Mobile devices have different technical capabilities and limitations and there are also some distinct times and behaviours associated with their usage.

By now you should be convinced: I need new moves!

Organise yourself

Try to understand why someone would pull out their mobile device. What is that device good at? Try to marry that up with your content. Luke breaks down mobile behaviours into these categories:

  • Lookup/Find — usually location-related.
  • Explore/Play — often related to reading.
  • Check in/Status
  • Edit/Create — email, for example.

Think about organising your structure to fit these tasks. Luke shows a college site that prioritises campus information less than marketing fluff. But you know, this isn’t just about mobile users. That useful information—like a campus map—is useful for everyone, regardless of their device. So if you go through this process of prioritising for mobile, you will also be prioritising for desktop.

Mobile forces you to prioritise. Screen space is tight. Attention is short. Apply the same prioritisation to desktop users.

Here’s a good rule of thumb: content first, navigation second. Give people what they’re looking for first.

Don’t try to port all of your content to mobile. Instead use this as an opportunity to prune your content and get rid of the crap that people aren’t interested in.

What people want to do on mobile is the same as what people want to do on the desktop. For some reason, Yelp only allowed mobile users to point “mini” reviews …at the very time when people are in the place they are reviewing!

Don’t dumb it down for mobile.

Use your head

Content first, navigation second; yes, but navigation is still important. Facebook’s mobile version originally had 13 navigation elements, which is a bit much. YouTube puts the navigation on a different screen. The pro is that this saves screen estate. The con is that you lose context. ESPN’s mobile site has a navigation that you pull down. There’s also navigation at the end of the page. That’s better than what YouTube does: when you get to the end of the page on YouTube, it’s a dead end. One of the challenges with the ESPN site is that the navigation is duplicated (the pull-down nav and the footer nav). A potential solution is to have that nav link at the top point to the navigation at the bottom of the page.

What about fixed position menus? The iPhone has permanent software buttons on screen in the browser, right? But to do fixed positioning on mobile you have to use some hacky JavScript. And even if you get it working, it’s eating up valuable screen real estate. On the Android device, there’s the problem of the proximity to hardware buttons: people will accidentally mis-tap the hardware controls trying to use on-screen navigation anchored to the bottom of the screen.

So don’t just slavishly copy iOS conventions. Don’t put a back button in your site. It makes sense in an app but on a website, the browser provides a back button already.

Take it in

Input is interesting topic on mobile. The traditional advice is to avoid text input on mobile ….and yet billions of text messages are sent every day. So let’s reverse the traditional advice. Let’s encourage people to input on mobile.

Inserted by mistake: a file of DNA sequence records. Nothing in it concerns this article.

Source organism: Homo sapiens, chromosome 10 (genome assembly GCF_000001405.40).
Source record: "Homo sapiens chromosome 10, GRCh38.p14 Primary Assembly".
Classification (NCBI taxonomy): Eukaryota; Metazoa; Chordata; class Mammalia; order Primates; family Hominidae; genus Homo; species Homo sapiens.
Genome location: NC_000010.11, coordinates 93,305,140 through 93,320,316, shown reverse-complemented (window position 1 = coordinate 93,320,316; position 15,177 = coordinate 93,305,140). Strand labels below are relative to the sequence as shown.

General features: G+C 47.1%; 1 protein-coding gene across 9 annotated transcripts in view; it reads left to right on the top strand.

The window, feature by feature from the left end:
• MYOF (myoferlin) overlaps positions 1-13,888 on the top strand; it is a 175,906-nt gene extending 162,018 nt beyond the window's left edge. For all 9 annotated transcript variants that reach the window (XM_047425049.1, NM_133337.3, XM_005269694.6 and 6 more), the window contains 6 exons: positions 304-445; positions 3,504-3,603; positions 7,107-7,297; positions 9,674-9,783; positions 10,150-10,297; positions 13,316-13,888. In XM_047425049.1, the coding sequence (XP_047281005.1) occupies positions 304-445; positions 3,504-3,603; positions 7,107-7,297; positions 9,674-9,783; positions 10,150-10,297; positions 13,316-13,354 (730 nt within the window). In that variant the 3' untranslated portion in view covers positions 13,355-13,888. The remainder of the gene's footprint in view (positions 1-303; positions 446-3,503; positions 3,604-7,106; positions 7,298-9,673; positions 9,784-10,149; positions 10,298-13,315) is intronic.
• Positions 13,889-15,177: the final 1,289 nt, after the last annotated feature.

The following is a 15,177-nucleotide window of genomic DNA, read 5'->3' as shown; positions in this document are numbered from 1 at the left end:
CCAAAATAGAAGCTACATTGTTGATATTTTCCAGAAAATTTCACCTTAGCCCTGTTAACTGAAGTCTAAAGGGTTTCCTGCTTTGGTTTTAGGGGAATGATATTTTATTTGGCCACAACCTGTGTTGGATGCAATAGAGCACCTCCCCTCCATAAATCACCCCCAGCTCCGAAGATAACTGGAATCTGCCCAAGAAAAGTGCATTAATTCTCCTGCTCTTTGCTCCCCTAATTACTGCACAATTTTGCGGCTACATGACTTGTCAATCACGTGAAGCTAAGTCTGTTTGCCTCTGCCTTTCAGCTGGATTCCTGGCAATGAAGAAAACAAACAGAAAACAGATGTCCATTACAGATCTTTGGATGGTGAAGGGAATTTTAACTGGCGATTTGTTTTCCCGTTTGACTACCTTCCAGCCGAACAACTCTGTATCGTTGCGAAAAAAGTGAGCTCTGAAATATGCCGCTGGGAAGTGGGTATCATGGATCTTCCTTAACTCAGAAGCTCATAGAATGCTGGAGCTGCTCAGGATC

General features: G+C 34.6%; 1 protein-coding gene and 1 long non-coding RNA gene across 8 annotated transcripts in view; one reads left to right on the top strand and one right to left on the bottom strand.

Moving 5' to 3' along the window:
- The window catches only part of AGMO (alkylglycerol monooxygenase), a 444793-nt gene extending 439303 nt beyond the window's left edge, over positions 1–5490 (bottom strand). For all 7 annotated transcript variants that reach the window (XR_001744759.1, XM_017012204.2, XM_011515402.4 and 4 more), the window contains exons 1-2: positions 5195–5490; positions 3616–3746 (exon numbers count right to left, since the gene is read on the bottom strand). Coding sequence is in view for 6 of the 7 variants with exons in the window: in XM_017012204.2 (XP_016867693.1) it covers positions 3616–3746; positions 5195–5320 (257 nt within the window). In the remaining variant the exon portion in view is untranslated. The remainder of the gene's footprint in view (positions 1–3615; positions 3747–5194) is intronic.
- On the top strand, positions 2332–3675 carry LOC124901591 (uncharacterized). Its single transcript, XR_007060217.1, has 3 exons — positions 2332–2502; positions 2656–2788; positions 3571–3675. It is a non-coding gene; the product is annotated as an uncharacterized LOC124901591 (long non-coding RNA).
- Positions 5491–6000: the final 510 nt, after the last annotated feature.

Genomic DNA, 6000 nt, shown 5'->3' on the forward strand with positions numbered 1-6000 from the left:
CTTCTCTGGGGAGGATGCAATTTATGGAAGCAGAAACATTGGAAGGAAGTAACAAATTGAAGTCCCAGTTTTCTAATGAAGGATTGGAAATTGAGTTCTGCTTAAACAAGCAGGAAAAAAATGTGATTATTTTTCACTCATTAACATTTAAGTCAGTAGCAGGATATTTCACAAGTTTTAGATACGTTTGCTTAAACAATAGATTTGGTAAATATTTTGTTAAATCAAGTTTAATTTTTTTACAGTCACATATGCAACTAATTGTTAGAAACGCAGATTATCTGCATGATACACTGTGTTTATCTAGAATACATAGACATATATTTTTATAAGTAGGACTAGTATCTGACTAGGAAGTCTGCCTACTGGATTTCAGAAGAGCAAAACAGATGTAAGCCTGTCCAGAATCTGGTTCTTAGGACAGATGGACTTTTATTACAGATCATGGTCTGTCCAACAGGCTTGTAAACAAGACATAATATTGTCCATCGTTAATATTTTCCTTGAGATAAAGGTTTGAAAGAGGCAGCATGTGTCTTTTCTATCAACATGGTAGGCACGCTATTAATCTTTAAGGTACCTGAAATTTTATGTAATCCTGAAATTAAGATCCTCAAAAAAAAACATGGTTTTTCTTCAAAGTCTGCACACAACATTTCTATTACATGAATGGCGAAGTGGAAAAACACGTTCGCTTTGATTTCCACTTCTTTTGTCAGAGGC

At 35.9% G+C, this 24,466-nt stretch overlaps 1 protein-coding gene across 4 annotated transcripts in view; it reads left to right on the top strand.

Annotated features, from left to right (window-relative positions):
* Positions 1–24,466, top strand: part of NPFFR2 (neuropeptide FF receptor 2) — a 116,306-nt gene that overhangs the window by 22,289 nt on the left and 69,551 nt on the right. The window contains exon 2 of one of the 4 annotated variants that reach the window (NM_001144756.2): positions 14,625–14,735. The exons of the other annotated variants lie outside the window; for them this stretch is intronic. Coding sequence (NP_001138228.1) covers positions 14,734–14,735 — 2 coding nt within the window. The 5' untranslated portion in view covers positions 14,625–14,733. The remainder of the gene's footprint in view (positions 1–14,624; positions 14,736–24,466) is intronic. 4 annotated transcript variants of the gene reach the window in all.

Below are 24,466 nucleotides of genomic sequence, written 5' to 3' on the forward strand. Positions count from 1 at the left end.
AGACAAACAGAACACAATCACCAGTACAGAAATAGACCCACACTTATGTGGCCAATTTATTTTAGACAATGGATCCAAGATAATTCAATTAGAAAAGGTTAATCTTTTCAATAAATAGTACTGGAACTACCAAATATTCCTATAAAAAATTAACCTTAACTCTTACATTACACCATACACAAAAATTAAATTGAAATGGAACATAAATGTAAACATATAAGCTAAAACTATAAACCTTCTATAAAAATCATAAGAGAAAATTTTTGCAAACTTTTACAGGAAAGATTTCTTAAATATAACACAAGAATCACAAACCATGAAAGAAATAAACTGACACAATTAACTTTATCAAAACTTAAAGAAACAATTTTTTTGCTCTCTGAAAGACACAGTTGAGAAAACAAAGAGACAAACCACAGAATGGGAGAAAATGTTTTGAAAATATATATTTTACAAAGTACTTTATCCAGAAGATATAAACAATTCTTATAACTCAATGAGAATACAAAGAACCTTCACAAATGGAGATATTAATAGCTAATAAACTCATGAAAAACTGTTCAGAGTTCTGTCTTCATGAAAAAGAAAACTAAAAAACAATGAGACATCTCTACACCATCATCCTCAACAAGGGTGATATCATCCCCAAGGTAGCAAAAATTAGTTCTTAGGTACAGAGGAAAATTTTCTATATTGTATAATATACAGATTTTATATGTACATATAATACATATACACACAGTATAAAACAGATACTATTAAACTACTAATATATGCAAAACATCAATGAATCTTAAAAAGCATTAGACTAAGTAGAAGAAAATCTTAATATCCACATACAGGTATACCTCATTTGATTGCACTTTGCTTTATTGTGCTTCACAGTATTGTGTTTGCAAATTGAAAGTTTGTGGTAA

The workhorses of input on the web have been checkboxes, radio buttons, drop-down lists, etc. Using these standards on mobile means you can type into the device interface features, like the select UI on the iPhone. But the constraints of the smaller screen on a mobile device introduces some challenges even if you use these standard controls. If you make your own interface elements, you can given them touch target sizes.

The stuff that we have to programme for ourselves today will become standard declarative features in the future. That’s already happening with HTML5 input types like date. But even small things can make a big difference. Use input types like url, number, email, etc. to get an appropriate on-screen keyboard on iOS. Make use of new input types and attributes. Every little bit helps.

Input masks—confining what’s allowed in a form field—can be very useful on mobile devices. Right now we have to do it programmatically but again, it should become declarative in the future.

Avoid the gradual reveal, where you format as people are typing but in a different format to what the placeholder text displayed. Beware with placeholder text: people can interpret it as the form field already being filled in. Phrase them as questions if you can.

There’s a lot of really exciting things happening on the input side of things with mobile devices. More and more device APIs and sensors are being exposed.

Ask for it

Input is the way we gather answers from people but we also have to think about how we ask the questions.

Many mobile browsers try to optimise desktop-specific sites to help mobile users by using zoom. In that situation, right-aligned form field labels are problematic: when you zoom in on the form field, you can’t see the label. Top-aligned labels work better …and there are many other advantages to top-aligned labels that Luke has talked about in the past.

Some people are trying to use placeholder text as labels. But the problem there is that as soon as you tap in there, it disappears. Again, watch out when putting labels within input fields: it’s not clear if the form field is already filled in or not.

Make your moves

Here’s an opportunity. Mobile is growing so quickly and it’s all new. Now is our chance to come up with new innovative stuff. This stuff hasn’t been figured out yet. More and more devices are coming online every day and they’ve all got web browsers.

We can push towards natural user interfaces where the content is the user interface. Minor rant: our design processes are more about designing navigation instead of focusing on the content and designing that. It’s a challenge. As Josh Clark put it:

Buttons are a hack.

So make your own moves. Yes, it’s a scary time; there’s so much to learn about, but also also a huge opportunity.

Keep an eye out for Luke’s book from A Book Apart called Mobile First coming out in Summer 2011.